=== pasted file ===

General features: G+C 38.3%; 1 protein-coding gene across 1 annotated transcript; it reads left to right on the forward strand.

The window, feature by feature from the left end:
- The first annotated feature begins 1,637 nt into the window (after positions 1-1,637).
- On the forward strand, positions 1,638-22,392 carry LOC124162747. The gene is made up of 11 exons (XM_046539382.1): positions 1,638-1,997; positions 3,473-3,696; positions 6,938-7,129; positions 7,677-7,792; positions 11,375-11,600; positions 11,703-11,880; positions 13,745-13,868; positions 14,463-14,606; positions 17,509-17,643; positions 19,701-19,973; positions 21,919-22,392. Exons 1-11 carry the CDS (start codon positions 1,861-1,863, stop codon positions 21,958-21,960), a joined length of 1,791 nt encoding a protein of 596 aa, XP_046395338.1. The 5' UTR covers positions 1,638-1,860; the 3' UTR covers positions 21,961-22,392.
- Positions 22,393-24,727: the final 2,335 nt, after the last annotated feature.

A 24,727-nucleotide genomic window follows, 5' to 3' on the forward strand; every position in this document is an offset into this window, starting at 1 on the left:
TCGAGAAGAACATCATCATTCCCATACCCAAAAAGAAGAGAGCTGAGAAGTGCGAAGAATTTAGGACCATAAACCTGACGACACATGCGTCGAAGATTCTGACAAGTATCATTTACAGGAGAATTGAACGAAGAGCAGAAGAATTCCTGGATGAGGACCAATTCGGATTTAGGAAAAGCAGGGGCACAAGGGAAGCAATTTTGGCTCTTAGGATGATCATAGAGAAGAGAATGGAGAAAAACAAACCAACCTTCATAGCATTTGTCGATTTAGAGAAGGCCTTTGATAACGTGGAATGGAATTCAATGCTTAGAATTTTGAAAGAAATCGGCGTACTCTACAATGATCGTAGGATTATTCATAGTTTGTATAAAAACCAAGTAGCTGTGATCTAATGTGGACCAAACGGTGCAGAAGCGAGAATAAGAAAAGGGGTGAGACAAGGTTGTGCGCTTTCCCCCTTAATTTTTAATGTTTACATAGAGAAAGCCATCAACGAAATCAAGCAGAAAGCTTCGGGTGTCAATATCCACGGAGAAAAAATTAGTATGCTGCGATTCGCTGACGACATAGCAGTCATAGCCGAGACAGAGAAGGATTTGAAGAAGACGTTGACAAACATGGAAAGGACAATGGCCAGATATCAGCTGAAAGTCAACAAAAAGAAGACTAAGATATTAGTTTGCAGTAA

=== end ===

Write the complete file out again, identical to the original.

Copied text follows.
General features: G+C 38.3%; 1 protein-coding gene across 1 annotated transcript; it reads left to right on the forward strand.

The window, feature by feature from the left end:
- The first annotated feature begins 1,637 nt into the window (after positions 1-1,637).
- On the forward strand, positions 1,638-22,392 carry LOC124162747. The gene is made up of 11 exons (XM_046539382.1): positions 1,638-1,997; positions 3,473-3,696; positions 6,938-7,129; positions 7,677-7,792; positions 11,375-11,600; positions 11,703-11,880; positions 13,745-13,868; positions 14,463-14,606; positions 17,509-17,643; positions 19,701-19,973; positions 21,919-22,392. Exons 1-11 carry the CDS (start codon positions 1,861-1,863, stop codon positions 21,958-21,960), a joined length of 1,791 nt encoding a protein of 596 aa, XP_046395338.1. The 5' UTR covers positions 1,638-1,860; the 3' UTR covers positions 21,961-22,392.
- Positions 22,393-24,727: the final 2,335 nt, after the last annotated feature.

A 24,727-nucleotide genomic window follows, 5' to 3' on the forward strand; every position in this document is an offset into this window, starting at 1 on the left:
TCGAGAAGAACATCATCATTCCCATACCCAAAAAGAAGAGAGCTGAGAAGTGCGAAGAATTTAGGACCATAAACCTGACGACACATGCGTCGAAGATTCTGACAAGTATCATTTACAGGAGAATTGAACGAAGAGCAGAAGAATTCCTGGATGAGGACCAATTCGGATTTAGGAAAAGCAGGGGCACAAGGGAAGCAATTTTGGCTCTTAGGATGATCATAGAGAAGAGAATGGAGAAAAACAAACCAACCTTCATAGCATTTGTCGATTTAGAGAAGGCCTTTGATAACGTGGAATGGAATTCAATGCTTAGAATTTTGAAAGAAATCGGCGTACTCTACAATGATCGTAGGATTATTCATAGTTTGTATAAAAACCAAGTAGCTGTGATCTAATGTGGACCAAACGGTGCAGAAGCGAGAATAAGAAAAGGGGTGAGACAAGGTTGTGCGCTTTCCCCCTTAATTTTTAATGTTTACATAGAGAAAGCCATCAACGAAATCAAGCAGAAAGCTTCGGGTGTCAATATCCACGGAGAAAAAATTAGTATGCTGCGATTCGCTGACGACATAGCAGTCATAGCCGAGACAGAGAAGGATTTGAAGAAGACGTTGACAAACATGGAAAGGACAATGGCCAGATATCAGCTGAAAGTCAACAAAAAGAAGACTAAGATATTAGTTTGCAGTAA